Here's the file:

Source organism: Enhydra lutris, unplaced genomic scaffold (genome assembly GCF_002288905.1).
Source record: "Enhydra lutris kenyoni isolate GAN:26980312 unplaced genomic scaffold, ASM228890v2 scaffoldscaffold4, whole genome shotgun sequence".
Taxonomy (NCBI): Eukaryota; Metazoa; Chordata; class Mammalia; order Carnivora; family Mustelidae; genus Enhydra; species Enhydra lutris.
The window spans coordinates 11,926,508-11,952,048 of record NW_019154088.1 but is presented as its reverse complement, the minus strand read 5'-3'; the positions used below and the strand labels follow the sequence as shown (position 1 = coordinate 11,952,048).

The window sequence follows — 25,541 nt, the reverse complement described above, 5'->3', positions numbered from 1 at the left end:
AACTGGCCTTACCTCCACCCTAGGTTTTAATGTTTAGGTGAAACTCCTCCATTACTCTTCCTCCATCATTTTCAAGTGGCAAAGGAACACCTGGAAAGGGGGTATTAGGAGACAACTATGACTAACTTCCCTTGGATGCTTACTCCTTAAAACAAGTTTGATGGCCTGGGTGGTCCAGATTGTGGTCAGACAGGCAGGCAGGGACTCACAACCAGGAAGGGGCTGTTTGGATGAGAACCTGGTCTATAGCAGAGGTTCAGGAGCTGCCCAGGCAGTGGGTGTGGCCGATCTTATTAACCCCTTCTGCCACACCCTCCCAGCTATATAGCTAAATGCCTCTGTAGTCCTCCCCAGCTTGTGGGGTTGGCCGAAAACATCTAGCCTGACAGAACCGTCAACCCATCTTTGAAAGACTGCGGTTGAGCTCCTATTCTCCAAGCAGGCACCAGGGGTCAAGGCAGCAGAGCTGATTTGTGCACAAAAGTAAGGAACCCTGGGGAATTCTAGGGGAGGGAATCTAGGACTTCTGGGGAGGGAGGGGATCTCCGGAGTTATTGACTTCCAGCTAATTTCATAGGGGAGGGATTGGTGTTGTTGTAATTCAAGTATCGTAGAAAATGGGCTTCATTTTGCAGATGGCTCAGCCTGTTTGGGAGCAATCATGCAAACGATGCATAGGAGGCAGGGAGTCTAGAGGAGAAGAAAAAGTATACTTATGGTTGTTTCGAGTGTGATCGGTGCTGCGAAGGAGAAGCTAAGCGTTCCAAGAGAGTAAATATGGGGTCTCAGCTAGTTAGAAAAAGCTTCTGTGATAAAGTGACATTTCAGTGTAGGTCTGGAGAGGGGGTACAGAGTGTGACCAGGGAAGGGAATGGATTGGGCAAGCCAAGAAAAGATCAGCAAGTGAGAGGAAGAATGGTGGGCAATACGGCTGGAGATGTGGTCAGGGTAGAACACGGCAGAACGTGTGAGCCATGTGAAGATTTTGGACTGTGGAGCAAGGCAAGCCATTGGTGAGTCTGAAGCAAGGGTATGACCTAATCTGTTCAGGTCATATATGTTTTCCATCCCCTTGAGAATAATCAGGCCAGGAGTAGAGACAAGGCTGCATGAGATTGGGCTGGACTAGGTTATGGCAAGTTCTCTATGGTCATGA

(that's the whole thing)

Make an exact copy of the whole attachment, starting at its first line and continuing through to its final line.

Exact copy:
Source organism: Enhydra lutris, unplaced genomic scaffold (genome assembly GCF_002288905.1).
Source record: "Enhydra lutris kenyoni isolate GAN:26980312 unplaced genomic scaffold, ASM228890v2 scaffoldscaffold4, whole genome shotgun sequence".
Taxonomy (NCBI): Eukaryota; Metazoa; Chordata; class Mammalia; order Carnivora; family Mustelidae; genus Enhydra; species Enhydra lutris.
The window spans coordinates 11,926,508-11,952,048 of record NW_019154088.1 but is presented as its reverse complement, the minus strand read 5'-3'; the positions used below and the strand labels follow the sequence as shown (position 1 = coordinate 11,952,048).

The window sequence follows — 25,541 nt, the reverse complement described above, 5'->3', positions numbered from 1 at the left end:
AACTGGCCTTACCTCCACCCTAGGTTTTAATGTTTAGGTGAAACTCCTCCATTACTCTTCCTCCATCATTTTCAAGTGGCAAAGGAACACCTGGAAAGGGGGTATTAGGAGACAACTATGACTAACTTCCCTTGGATGCTTACTCCTTAAAACAAGTTTGATGGCCTGGGTGGTCCAGATTGTGGTCAGACAGGCAGGCAGGGACTCACAACCAGGAAGGGGCTGTTTGGATGAGAACCTGGTCTATAGCAGAGGTTCAGGAGCTGCCCAGGCAGTGGGTGTGGCCGATCTTATTAACCCCTTCTGCCACACCCTCCCAGCTATATAGCTAAATGCCTCTGTAGTCCTCCCCAGCTTGTGGGGTTGGCCGAAAACATCTAGCCTGACAGAACCGTCAACCCATCTTTGAAAGACTGCGGTTGAGCTCCTATTCTCCAAGCAGGCACCAGGGGTCAAGGCAGCAGAGCTGATTTGTGCACAAAAGTAAGGAACCCTGGGGAATTCTAGGGGAGGGAATCTAGGACTTCTGGGGAGGGAGGGGATCTCCGGAGTTATTGACTTCCAGCTAATTTCATAGGGGAGGGATTGGTGTTGTTGTAATTCAAGTATCGTAGAAAATGGGCTTCATTTTGCAGATGGCTCAGCCTGTTTGGGAGCAATCATGCAAACGATGCATAGGAGGCAGGGAGTCTAGAGGAGAAGAAAAAGTATACTTATGGTTGTTTCGAGTGTGATCGGTGCTGCGAAGGAGAAGCTAAGCGTTCCAAGAGAGTAAATATGGGGTCTCAGCTAGTTAGAAAAAGCTTCTGTGATAAAGTGACATTTCAGTGTAGGTCTGGAGAGGGGGTACAGAGTGTGACCAGGGAAGGGAATGGATTGGGCAAGCCAAGAAAAGATCAGCAAGTGAGAGGAAGAATGGTGGGCAATACGGCTGGAGATGTGGTCAGGGTAGAACACGGCAGAACGTGTGAGCCATGTGAAGATTTTGGACTGTGGAGCAAGGCAAGCCATTGGTGAGTCTGAAGCAAGGGTATGACCTAATCTGTTCAGGTCATATATGTTTTCCATCCCCTTGAGAATAATCAGGCCAGGAGTAGAGACAAGGCTGCATGAGATTGGGCTGGACTAGGTTATGGCAAGTTCTCTATGGTCATGA